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Govt to announce £20m boost for commissioners

The Government will announce an extra £20 million of funding to boost troubled Police Crime Commissioners (PCC) after their difficult first year.

Policing Minister Damian Green is expected to make the announcement in a speech later today at an event for PCCs.

He will say:

For all its imperfections - concerns over expenses, clashes between PCCs and chiefs, the occasional questionable appointment - the democratic system we have installed is infinitely better than that which preceded it.

I am sure some people thought PCCs were a passing fad. But on the eve of the anniversary of the first elections they should now be able to see that they are here to stay.

And far from shying away from our landmark reform, it is our intention to reinforce, strengthen and expand this new democratic institution."

– Policing Minister Damian Green

Justice Minister: Older jurors have 'life experience'

Raising the age to which someone can sit on a jury to 75 is about "harnessing" the knowledge and "life experiences" of a generation, said Criminal Justice Minister Damian Green.

The right to be tried by your peers is, and remains, a cornerstone of the British Justice system laid down in the Magna Carta almost 800 years ago.

Our society is changing and it is vital that the criminal justice system moves with the times. The law as it currently stands does not take into account the increases to life expectancy that have taken place over the past 25 years

This is about harnessing the knowledge and life experiences of a group of people who can offer significant benefits to the court process

– Criminal Justice Minister Damian Green

Each year, around 178,000 people in England and Wales undertake jury service, but currently only those between 18 and 70 can sit as jurors.


Volunteer Magistrates 'nothing new' says Green

Volunteer Magistrates "have been with us for 650 years" and are more than capable of dealing with tougher cases than they currently hear, justice minister Damian Green told Daybreak.

Conservative Mr Green defended his proposals to give more responsibility to Magistrates should have "proper work to do, in the 21st century".

Magistrates should focus on making 'real difference'

Justice minister Damian Green is expected to say that magistrates should focus their time on cases where they make a "real difference" to communities.

For example, three magistrates needn't spend time rubber-stamping foregone conclusions in simple road traffic cases where the defendant doesn't contest the matter, and doesn't even turn up.

One magistrate could deal with this much more efficiently in an office.

Around 40 percent of defendants that are convicted in magistrates' courts and then committed to the crown court for custodial sentences receive no more than six months imprisonment.

– Damian Green, The Minister for Justice

Make greater use of Magistrates, says justice minister

Justice Minister Damian Green is expected to call for more cases to be tried in Magistrates courts. Credit: PA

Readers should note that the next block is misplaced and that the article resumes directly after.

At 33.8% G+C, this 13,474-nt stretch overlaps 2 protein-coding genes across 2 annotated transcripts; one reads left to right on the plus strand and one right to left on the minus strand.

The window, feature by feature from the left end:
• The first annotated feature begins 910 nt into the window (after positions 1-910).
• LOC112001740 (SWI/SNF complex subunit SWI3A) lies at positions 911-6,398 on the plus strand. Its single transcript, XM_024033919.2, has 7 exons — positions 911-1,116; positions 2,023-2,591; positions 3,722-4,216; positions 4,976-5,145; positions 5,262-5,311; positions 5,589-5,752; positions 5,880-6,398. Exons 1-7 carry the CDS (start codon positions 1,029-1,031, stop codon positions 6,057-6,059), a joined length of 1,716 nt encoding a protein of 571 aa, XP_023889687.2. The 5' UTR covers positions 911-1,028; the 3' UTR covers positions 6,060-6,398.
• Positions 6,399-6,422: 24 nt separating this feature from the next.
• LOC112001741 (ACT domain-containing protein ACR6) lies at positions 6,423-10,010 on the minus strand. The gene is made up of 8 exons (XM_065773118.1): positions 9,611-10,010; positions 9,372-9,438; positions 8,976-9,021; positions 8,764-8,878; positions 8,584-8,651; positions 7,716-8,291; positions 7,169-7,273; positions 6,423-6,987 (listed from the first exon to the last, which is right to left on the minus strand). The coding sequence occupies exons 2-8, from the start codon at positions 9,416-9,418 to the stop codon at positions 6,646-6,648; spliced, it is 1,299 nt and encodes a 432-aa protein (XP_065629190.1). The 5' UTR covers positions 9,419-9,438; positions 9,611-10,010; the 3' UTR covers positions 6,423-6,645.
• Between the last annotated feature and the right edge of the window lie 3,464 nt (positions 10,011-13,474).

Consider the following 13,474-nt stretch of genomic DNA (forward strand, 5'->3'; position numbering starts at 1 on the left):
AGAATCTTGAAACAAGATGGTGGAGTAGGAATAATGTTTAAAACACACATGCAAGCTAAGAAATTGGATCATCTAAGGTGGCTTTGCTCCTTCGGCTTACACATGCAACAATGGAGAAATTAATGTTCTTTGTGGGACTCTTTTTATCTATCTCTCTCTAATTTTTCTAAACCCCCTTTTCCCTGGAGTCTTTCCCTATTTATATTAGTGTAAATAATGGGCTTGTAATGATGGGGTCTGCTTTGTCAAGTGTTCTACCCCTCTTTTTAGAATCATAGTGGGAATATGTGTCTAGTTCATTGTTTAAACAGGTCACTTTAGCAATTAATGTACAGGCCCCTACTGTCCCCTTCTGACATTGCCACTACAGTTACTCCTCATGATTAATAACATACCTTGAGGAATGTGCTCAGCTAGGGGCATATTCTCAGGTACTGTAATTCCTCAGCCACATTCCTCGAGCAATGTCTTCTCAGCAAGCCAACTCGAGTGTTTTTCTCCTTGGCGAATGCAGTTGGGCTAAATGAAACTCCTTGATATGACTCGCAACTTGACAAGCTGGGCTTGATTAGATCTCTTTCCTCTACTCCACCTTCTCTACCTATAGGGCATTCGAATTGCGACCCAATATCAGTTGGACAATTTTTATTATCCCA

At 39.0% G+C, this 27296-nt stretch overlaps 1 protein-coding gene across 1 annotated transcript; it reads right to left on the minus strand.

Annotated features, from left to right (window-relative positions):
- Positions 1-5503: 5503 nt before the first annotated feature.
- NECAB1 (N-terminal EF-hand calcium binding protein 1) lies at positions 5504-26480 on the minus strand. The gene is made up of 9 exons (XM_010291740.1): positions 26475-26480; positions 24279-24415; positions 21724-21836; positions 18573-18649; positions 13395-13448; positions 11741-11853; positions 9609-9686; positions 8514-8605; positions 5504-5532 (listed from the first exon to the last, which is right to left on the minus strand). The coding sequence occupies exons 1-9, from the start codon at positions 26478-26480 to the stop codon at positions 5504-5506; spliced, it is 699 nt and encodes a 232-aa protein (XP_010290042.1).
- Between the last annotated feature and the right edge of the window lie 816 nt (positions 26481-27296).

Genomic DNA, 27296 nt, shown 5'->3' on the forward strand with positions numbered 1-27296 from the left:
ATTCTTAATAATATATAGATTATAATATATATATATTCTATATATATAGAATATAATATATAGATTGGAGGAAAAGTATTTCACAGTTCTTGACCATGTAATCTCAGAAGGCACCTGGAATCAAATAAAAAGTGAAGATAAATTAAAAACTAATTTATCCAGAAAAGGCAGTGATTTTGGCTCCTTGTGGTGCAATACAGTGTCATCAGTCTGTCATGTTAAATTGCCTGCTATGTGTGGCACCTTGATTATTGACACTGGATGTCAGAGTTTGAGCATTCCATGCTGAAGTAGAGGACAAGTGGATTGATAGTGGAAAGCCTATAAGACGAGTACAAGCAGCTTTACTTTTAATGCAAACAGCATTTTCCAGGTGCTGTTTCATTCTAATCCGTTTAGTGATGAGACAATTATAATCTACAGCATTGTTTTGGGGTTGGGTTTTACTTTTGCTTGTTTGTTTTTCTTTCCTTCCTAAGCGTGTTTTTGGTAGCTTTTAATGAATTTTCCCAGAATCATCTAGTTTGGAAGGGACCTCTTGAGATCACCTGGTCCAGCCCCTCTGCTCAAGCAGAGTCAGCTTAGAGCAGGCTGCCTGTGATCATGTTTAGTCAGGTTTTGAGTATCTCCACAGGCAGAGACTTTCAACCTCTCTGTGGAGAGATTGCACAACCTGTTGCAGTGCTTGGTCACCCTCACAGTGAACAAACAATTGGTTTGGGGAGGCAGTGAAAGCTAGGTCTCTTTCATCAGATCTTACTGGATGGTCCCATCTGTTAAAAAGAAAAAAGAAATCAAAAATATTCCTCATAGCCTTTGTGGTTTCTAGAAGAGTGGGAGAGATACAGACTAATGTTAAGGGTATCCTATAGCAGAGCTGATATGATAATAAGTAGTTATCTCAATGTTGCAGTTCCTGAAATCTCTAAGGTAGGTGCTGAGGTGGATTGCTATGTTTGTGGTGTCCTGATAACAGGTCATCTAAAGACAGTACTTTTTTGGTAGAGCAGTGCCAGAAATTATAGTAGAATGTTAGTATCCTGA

More cases should be tried at magistrates courts rather than crown courts, the justice minister will say later today.

In a speech to magistrates, Damian Green is expected to say four in 10 people appearing at crown courts could be sentenced at magistrates court instead.

The speech comes ahead of a public consultation into the role of magistrates, who have limited powers to convict and sentence minor crimes.


'Sickening' child abuse must not remain hidden

Policing and criminal justice minister Damian Green has outlined steps he is taking to ensure that "sickening" sexual crimes against children do not remain hidden.

Policing and criminal justice minister Damian Green Credit: David Jones/PA Wire

He said: "Police are bringing more cases before the courts and significant sentences are being handed down to perpetrators.

"But more needs to be done. Ceop is doing excellent work and we will see its capability strengthened when it is transferred to the National Crime Agency later this year.

"I am leading a new Home Office group which is urgently looking at how we better identify those at risk, create a more victim-focused culture within the police, health and children's services, improve data-sharing and address cultural barriers to uncovering abuse."

Cautions should be given in 'exceptional circumstances'

Policing minister Damian Green said that a forthcoming review into the use of cautions by the police is intended to ensure serious and repeat criminals end up before a court.

He told BBC Radio 4's Today programme:

It may be that the guidelines were not clear enough in the past and the new guidance we are issuing actually does provide more specific guidance on the exceptional circumstances when you can give a caution even if there is a serious offence committed.

It may well be something to do with the mental health or the age of the offender.

You do have to give that ultimate decision to the police officer involved but I do think in terms of having general confidence in the system it is clear, on the whole, you only want cautions to be used for low level offences for first time offenders and so on.

– Damian Green, policing minister

Immigration minister: London Met 'seriously breached' visa licence

Immigration Minister Damian Green on risk of deportation of foreign students. Credit: Steve Parsons/PA Wire

The London Metropolitan University had "seriously breached" their visa licence privileges, the immigration minister Damian Green told BBC Radio 4's Today programme.

Mr Green said: "London Met was seriously deficient as a sponsor and could not remain in this way."

He added that the university had "failed" in three major areas of their 'Highly Trusted Status' including that more than a quarter of students did not have "leave of remain".

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